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The Official Baldrige Blog

Consider a Busy Restaurant Kitchen as a System

restaurant kitchen

I am frequently asked about the meaning of systems perspective or about the difference between aligned processes (alignment) and integrated processes (integration). I recently read an HBR blog post entitled "Optimizing each part of a firm doesn't optimize the whole firm." A key point was that improving each part of an enterprise does not necessarily lead to improving the whole enterprise or to operational excellence. Several examples were given of failures and successes achieved by either looking at only the parts or at the whole enterprise, respectively. Looking at the optimization of individual parts led not just to sub-optimization, but frequently to overall system failures.

While not touched upon in the blog post, there was an accompanying picture of a large professional kitchen with many sous-chefs. I realized that here was an opportunity to describe the concepts of alignment, integration, and systems perspective.

Let's consider the preparation of a set of meals for three diners at a table in the large restaurant served by this kitchen. Each sous chef upon arrival of an order could execute his or her piece of the dinner perfectly. They have optimized their piece of the meal. Unfortunately the hot fish appetizer for one of the guests may be available five minutes after the ice cream dessert which is either served first or sits melting away. This restaurant has a random collection of independently well-functioning processes. They will soon be out of business!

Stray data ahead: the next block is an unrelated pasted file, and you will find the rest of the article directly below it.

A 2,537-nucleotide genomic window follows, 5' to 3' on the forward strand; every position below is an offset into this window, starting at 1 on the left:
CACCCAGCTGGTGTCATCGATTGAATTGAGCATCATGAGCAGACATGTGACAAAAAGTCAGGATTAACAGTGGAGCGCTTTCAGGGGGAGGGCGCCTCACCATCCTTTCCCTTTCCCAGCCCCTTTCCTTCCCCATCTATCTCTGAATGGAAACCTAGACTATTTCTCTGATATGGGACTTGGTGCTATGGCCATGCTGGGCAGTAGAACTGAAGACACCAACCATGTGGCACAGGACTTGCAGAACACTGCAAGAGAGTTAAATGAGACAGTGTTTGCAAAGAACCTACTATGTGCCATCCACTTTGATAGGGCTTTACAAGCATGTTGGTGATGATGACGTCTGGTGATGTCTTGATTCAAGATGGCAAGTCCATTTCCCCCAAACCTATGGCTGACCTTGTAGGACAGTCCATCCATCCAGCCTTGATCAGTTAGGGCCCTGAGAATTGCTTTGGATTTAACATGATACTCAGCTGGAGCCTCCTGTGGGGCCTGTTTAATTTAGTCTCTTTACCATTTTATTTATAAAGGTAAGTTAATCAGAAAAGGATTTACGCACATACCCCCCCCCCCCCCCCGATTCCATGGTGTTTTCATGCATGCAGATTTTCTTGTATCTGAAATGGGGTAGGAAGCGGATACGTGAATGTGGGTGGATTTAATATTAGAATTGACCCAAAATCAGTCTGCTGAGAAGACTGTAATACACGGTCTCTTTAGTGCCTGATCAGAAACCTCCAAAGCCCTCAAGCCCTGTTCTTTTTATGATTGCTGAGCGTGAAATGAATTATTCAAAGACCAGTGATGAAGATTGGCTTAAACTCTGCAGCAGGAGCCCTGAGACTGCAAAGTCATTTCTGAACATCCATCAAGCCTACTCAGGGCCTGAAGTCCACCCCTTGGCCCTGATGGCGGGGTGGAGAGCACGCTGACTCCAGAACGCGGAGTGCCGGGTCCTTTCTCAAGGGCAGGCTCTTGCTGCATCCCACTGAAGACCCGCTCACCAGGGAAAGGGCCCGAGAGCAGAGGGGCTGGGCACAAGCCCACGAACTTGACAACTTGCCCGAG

Next consider the aligned kitchen. The sous chef responsible for sauces begins her sauce when the fish is cooked, so that she can take the assembly line hand-off and prepare a hot sauce to go on top of the fish. She then sends it to the garnish chef who adds the finishing touches. Timing is exquisite. Everyone knows when to start their process, immediately on arrival of the plate. Processes are aligned in sequence, but the guest receives a cold piece of fish because of the time lag since the fish was first put on the plate.

Now let's consider that all three chefs know the fish preparation takes eight minutes, the sauce two minutes, and the garnish two minutes. The sauce sous chef begins her preparation six minutes after the fish chef so that the sauce is ready as the fish is put on the plate. The garnish sous chef begins his preparation seven minutes after the fish preparation begins, allowing one minute after the fish is done for plating and addition of the sauce. The result is an integrated appetizer preparation process with a total time lapse of nine minutes and a happy diner! Or is she happy?

There has been no coordination of the fish preparation with the escargot appetizer preparation of her two table companions. The escargot takes fifteen minutes to prepare. So either the appetizers are served and eaten at different times or the fish sits and gets cold while waiting for the escargot. In a fully integrated appetizer section, the fish preparation would start six minutes after the escargot preparation begins so that all appetizers are completed and served hot at the same time.

But the diners may still be unhappy at the end of their meals. While they all received their appetizers simultaneously, their main courses simultaneously, and their desserts simultaneously, there was a 40 minute gap from the completion of their appetizers to the dinner service, and then only two minutes from completion of their main courses until arrival of desserts. Not particularly good pacing for our three guests!